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Holding Property Owners Accountable: Pursuing Justice in Premises Liability Cases

Property owners have a legal duty to provide a safe property for visitors. When businesses and other property owners fail to uphold this responsibility to visitors and customers, they are putting these individuals at risk for severe injuries and other life-changing damages. Fortunately, a skilled personal injury attorney could help you file a claim if you suffered injuries due to hazardous property conditions.

A premises liability claim allows you to hold a property owner liable for the damages and injuries you suffered while on their property. A dedicated Chicago premises liability lawyer could provide guidance and help you seek compensation for your injuries.

Injuries Caused by Hazardous Property Conditions

When dangerous conditions exist on a property, an individual is at risk of suffering severe and potentially life-altering injuries. There is no exhaustive list of the injuries that an accident on a property may cause, but some injuries that often result from these accidents include:

  • Emotional distress
  • Broken bones
  • Damage to face and head
  • Severe scarring
  • Burns, lacerations, and contusions
  • Damage to internal organs or internal bleeding
  • Trauma to back, neck, and spine

Every premises liability claim is different, but an attorney in Chicago could aid in determining available legal options for an injured person against the property owner or occupier.

What is a Property Owner’s Duty of Care?

A property owner or business has a duty of care to provide and maintain a safe premises for those who visit. This duty of care specifically extends to invitees and licensees.

Invitees and Licensees

Invitees and licensees are people who are permitted, by the property owner or occupier, to be on the property. Some examples of invitees and licensees include customers, houseguests, applicants for a job, police officers and firefighters, delivery people, and others allowed on the property for a purpose that benefits the property owner or occupier.

A property owner owes a duty of reasonable care to individuals who are invitees or those who have licenses on a property. Exercising reasonable care may include fixing conditions that may pose unreasonable risks to the invitee or licensee or warning them about dangerous conditions they would not reasonably discover. Failing to exercise the duty of reasonable care to invitees or licensees could cause a landowner to be found negligent under premises liability.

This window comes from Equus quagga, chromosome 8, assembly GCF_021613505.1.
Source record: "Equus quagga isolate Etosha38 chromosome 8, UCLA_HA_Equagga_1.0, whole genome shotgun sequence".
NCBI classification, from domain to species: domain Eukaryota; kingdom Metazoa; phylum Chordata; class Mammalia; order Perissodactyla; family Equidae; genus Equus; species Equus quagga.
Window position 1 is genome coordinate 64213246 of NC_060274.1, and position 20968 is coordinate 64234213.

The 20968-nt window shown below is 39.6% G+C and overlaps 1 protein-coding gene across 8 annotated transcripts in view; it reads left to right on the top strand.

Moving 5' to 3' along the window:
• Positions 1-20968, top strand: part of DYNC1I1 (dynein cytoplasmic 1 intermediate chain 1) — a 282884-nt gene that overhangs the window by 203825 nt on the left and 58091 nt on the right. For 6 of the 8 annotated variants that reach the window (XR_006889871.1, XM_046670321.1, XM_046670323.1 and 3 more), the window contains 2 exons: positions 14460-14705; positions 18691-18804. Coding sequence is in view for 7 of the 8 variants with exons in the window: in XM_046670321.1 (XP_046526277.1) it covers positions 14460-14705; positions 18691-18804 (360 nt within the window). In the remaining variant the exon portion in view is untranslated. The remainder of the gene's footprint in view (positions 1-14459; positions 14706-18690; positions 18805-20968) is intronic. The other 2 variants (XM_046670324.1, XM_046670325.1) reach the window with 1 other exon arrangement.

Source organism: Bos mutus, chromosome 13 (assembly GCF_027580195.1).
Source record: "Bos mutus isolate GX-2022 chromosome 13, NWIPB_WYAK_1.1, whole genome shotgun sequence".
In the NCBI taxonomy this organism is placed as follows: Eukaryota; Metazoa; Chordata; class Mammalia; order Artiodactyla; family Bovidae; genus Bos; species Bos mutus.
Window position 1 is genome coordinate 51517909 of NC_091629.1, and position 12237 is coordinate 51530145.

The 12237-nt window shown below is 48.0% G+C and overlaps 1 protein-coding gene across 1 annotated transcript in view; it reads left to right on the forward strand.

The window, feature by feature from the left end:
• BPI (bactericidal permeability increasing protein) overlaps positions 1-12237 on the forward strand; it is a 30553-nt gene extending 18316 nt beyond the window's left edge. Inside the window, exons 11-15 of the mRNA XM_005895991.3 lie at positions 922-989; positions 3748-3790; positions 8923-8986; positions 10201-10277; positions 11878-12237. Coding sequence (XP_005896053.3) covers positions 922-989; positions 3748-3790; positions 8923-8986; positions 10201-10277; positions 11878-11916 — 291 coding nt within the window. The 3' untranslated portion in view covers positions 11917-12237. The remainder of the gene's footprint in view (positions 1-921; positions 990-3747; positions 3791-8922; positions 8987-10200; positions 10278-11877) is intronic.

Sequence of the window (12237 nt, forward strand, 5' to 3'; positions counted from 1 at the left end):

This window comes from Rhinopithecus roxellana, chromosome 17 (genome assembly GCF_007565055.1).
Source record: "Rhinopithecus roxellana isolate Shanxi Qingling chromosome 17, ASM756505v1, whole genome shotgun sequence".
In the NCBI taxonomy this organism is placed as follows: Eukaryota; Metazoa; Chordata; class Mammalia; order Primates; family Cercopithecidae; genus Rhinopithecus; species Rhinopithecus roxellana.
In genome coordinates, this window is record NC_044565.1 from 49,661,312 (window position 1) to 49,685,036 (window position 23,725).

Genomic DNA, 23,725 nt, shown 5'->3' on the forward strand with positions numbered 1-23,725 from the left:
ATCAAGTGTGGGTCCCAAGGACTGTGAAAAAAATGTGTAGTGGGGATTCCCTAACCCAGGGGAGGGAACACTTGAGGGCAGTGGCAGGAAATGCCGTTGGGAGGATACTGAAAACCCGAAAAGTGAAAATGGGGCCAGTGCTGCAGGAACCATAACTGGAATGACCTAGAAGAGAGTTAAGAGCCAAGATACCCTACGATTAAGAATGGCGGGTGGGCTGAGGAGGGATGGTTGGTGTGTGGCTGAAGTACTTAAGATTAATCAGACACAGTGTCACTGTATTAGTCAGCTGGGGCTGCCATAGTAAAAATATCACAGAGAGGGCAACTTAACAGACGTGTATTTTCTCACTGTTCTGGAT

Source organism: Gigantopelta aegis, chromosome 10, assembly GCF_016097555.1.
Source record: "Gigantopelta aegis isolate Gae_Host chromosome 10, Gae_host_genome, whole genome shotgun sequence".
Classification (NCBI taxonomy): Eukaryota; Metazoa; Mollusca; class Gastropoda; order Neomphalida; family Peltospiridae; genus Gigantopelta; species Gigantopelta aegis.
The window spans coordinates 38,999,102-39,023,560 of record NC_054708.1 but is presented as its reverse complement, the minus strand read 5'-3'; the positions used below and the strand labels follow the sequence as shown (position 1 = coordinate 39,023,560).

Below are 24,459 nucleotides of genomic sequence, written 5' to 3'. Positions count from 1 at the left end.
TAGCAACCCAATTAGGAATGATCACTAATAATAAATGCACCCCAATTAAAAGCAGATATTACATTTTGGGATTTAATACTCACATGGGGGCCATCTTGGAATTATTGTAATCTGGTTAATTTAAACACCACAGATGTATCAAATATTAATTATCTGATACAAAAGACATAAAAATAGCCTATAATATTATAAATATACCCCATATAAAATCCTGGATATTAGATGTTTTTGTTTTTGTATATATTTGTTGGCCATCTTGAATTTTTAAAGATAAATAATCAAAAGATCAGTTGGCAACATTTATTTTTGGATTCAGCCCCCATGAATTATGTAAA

Trespassers

A trespasser is described as any person who is not permitted, by the property owner or occupier, to be on the premises. Some common examples of trespassers include individuals who entered the property to commit a crime, while committing a crime, or someone who entered without permission from the property owner.

Unlike the landowner’s duty to invitees and licensees, the duty of care owed to trespassers is less burdensome under state law. The owner is not permitted to willfully or wantonly injure any trespasser, but they are also under no duty to make the property safe for a trespasser under 740 Illinois Compiled Statutes 130/3. There are a few exceptions to this rule that could make a property owner liable, including:

  • A specific dangerous activity conducted on the property
  • The existence of an unreasonably dangerous area on the property
  • The awareness of and tolerating repeated trespassers

Property owners often use trespassing as a common defense in premises liability cases, but an experienced Chicago lawyer could provide ample evidence to help an injured person’s claim.

Partner with us, your trusted Premises liability Lawyer

If you have been injured and believe that someone else was to blame, do not try to reach a settlement on your own. You need an advocate who could stand up to defense lawyers and insurance companies, and not be intimidated into accepting an inadequate settlement.

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